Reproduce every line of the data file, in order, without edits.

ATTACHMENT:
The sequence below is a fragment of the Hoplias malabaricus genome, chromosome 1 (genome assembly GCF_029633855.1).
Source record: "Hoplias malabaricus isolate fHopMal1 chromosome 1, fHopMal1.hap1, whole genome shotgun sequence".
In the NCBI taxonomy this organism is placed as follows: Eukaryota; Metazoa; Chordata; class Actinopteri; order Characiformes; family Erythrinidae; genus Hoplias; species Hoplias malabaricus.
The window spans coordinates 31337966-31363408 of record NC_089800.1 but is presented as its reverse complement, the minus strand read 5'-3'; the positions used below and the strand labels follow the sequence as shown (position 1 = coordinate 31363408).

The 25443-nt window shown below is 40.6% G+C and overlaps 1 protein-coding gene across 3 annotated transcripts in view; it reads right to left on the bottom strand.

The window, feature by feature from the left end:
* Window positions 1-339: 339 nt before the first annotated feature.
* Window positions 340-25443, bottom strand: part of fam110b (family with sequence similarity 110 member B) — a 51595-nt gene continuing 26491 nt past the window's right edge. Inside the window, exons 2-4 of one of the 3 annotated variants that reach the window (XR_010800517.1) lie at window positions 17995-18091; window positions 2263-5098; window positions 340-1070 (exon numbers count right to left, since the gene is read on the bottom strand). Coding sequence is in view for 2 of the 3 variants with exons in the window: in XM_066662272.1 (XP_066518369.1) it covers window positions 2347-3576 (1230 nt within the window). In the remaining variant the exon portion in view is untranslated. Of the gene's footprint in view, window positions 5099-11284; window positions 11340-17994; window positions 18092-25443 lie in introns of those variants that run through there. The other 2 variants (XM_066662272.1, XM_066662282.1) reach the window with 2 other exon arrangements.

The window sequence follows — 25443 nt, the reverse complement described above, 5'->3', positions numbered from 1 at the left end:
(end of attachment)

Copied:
The sequence below is a fragment of the Hoplias malabaricus genome, chromosome 1 (genome assembly GCF_029633855.1).
Source record: "Hoplias malabaricus isolate fHopMal1 chromosome 1, fHopMal1.hap1, whole genome shotgun sequence".
In the NCBI taxonomy this organism is placed as follows: Eukaryota; Metazoa; Chordata; class Actinopteri; order Characiformes; family Erythrinidae; genus Hoplias; species Hoplias malabaricus.
The window spans coordinates 31337966-31363408 of record NC_089800.1 but is presented as its reverse complement, the minus strand read 5'-3'; the positions used below and the strand labels follow the sequence as shown (position 1 = coordinate 31363408).

The 25443-nt window shown below is 40.6% G+C and overlaps 1 protein-coding gene across 3 annotated transcripts in view; it reads right to left on the bottom strand.

The window, feature by feature from the left end:
* Window positions 1-339: 339 nt before the first annotated feature.
* Window positions 340-25443, bottom strand: part of fam110b (family with sequence similarity 110 member B) — a 51595-nt gene continuing 26491 nt past the window's right edge. Inside the window, exons 2-4 of one of the 3 annotated variants that reach the window (XR_010800517.1) lie at window positions 17995-18091; window positions 2263-5098; window positions 340-1070 (exon numbers count right to left, since the gene is read on the bottom strand). Coding sequence is in view for 2 of the 3 variants with exons in the window: in XM_066662272.1 (XP_066518369.1) it covers window positions 2347-3576 (1230 nt within the window). In the remaining variant the exon portion in view is untranslated. Of the gene's footprint in view, window positions 5099-11284; window positions 11340-17994; window positions 18092-25443 lie in introns of those variants that run through there. The other 2 variants (XM_066662272.1, XM_066662282.1) reach the window with 2 other exon arrangements.

The window sequence follows — 25443 nt, the reverse complement described above, 5'->3', positions numbered from 1 at the left end: